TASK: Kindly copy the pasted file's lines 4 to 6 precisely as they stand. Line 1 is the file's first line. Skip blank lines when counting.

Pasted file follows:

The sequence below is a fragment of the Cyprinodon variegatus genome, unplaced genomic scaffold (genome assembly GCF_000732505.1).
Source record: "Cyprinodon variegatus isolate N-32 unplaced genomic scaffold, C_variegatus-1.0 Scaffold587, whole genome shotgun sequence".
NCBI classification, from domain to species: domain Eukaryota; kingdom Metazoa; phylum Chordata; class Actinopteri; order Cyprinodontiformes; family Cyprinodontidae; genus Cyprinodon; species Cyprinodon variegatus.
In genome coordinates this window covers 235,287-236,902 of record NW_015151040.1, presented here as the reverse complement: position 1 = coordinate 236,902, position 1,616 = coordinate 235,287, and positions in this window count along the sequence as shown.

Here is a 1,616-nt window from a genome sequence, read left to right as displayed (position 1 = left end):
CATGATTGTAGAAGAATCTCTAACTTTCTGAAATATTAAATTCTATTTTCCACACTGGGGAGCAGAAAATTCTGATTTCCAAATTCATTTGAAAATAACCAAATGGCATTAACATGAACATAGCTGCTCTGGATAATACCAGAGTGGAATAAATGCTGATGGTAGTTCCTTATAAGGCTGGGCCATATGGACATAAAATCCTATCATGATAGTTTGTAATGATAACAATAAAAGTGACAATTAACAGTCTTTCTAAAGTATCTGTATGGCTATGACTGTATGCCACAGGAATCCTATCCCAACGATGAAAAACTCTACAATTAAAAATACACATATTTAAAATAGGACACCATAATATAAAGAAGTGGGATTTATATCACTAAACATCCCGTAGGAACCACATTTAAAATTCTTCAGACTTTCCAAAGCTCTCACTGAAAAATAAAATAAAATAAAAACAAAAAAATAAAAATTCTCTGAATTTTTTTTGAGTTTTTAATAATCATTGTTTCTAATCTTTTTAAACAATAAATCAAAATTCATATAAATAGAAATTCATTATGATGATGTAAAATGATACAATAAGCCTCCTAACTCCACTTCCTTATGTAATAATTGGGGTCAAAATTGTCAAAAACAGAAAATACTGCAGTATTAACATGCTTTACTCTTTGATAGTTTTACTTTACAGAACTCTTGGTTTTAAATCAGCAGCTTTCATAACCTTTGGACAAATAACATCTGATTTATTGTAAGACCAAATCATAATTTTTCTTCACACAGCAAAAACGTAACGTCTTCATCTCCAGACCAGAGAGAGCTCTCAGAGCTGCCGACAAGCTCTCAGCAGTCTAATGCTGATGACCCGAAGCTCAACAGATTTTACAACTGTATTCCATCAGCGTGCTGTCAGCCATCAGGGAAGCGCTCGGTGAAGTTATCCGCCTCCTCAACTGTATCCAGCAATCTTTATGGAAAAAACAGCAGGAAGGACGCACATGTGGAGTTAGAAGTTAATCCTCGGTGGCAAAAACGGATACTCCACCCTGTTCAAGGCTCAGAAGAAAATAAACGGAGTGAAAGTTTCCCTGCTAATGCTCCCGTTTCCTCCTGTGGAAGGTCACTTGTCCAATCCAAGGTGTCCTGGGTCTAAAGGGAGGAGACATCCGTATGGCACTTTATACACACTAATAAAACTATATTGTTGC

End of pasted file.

In genome coordinates this window covers 235,287-236,902 of record NW_015151040.1, presented here as the reverse complement: position 1 = coordinate 236,902, position 1,616 = coordinate 235,287, and positions in this window count along the sequence as shown.

Here is a 1,616-nt window from a genome sequence, read left to right as displayed (position 1 = left end):
CATGATTGTAGAAGAATCTCTAACTTTCTGAAATATTAAATTCTATTTTCCACACTGGGGAGCAGAAAATTCTGATTTCCAAATTCATTTGAAAATAACCAAATGGCATTAACATGAACATAGCTGCTCTGGATAATACCAGAGTGGAATAAATGCTGATGGTAGTTCCTTATAAGGCTGGGCCATATGGACATAAAATCCTATCATGATAGTTTGTAATGATAACAATAAAAGTGACAATTAACAGTCTTTCTAAAGTATCTGTATGGCTATGACTGTATGCCACAGGAATCCTATCCCAACGATGAAAAACTCTACAATTAAAAATACACATATTTAAAATAGGACACCATAATATAAAGAAGTGGGATTTATATCACTAAACATCCCGTAGGAACCACATTTAAAATTCTTCAGACTTTCCAAAGCTCTCACTGAAAAATAAAATAAAATAAAAACAAAAAAATAAAAATTCTCTGAATTTTTTTTGAGTTTTTAATAATCATTGTTTCTAATCTTTTTAAACAATAAATCAAAATTCATATAAATAGAAATTCATTATGATGATGTAAAATGATACAATAAGCCTCCTAACTCCACTTCCTTATGTAATAATTGGGGTCAAAATTGTCAAAAACAGAAAATACTGCAGTATTAACATGCTTTACTCTTTGATAGTTTTACTTTACAGAACTCTTGGTTTTAAATCAGCAGCTTTCATAACCTTTGGACAAATAACATCTGATTTATTGTAAGACCAAATCATAATTTTTCTTCACACAGCAAAAACGTAACGTCTTCATCTCCAGACCAGAGAGAGCTCTCAGAGCTGCCGACAAGCTCTCAGCAGTCTAATGCTGATGACCCGAAGCTCAACAGATTTTACAACTGTATTCCATCAGCGTGCTGTCAGCCATCAGGGAAGCGCTCGGTGAAGTTATCCGCCTCCTCAACTGTATCCAGCAATCTTTATGGAAAAAACAGCAGGAAGGACGCACATGTGGAGTTAGAAGTTAATCCTCGGTGGCAAAAACGGATACTCCACCCTGTTCAAGGCTCAGAAGAAAATAAACGGAGTGAAAGTTTCCCTGCTAATGCTCCCGTTTCCTCCTGTGGAAGGTCACTTGTCCAATCCAAGGTGTCCTGGGTCTAAAGGGAGGAGACATCCGTATGGCACTTTATACACACTAATAAAACTATATTGTTGC